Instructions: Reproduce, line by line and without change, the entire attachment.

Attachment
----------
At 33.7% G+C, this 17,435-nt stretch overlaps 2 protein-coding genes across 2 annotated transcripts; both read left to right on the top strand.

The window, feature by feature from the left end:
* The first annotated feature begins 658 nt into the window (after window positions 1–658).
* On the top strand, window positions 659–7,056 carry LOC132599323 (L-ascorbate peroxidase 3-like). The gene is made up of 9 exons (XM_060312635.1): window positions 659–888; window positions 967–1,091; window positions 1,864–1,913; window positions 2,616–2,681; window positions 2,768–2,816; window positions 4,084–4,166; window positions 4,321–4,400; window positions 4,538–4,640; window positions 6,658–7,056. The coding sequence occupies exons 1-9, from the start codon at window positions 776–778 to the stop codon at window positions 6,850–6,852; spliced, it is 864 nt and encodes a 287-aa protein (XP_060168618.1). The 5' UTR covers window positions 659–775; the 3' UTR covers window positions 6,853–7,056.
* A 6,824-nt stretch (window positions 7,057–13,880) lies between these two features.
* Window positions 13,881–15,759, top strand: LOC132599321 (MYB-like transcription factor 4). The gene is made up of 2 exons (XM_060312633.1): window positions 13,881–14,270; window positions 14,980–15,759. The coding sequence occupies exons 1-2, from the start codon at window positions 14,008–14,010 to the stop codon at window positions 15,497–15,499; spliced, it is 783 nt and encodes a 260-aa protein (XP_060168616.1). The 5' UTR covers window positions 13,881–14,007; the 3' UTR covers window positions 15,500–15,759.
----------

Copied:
At 33.7% G+C, this 17,435-nt stretch overlaps 2 protein-coding genes across 2 annotated transcripts; both read left to right on the top strand.

The window, feature by feature from the left end:
* The first annotated feature begins 658 nt into the window (after window positions 1–658).
* On the top strand, window positions 659–7,056 carry LOC132599323 (L-ascorbate peroxidase 3-like). The gene is made up of 9 exons (XM_060312635.1): window positions 659–888; window positions 967–1,091; window positions 1,864–1,913; window positions 2,616–2,681; window positions 2,768–2,816; window positions 4,084–4,166; window positions 4,321–4,400; window positions 4,538–4,640; window positions 6,658–7,056. The coding sequence occupies exons 1-9, from the start codon at window positions 776–778 to the stop codon at window positions 6,850–6,852; spliced, it is 864 nt and encodes a 287-aa protein (XP_060168618.1). The 5' UTR covers window positions 659–775; the 3' UTR covers window positions 6,853–7,056.
* A 6,824-nt stretch (window positions 7,057–13,880) lies between these two features.
* Window positions 13,881–15,759, top strand: LOC132599321 (MYB-like transcription factor 4). The gene is made up of 2 exons (XM_060312633.1): window positions 13,881–14,270; window positions 14,980–15,759. The coding sequence occupies exons 1-2, from the start codon at window positions 14,008–14,010 to the stop codon at window positions 15,497–15,499; spliced, it is 783 nt and encodes a 260-aa protein (XP_060168616.1). The 5' UTR covers window positions 13,881–14,007; the 3' UTR covers window positions 15,500–15,759.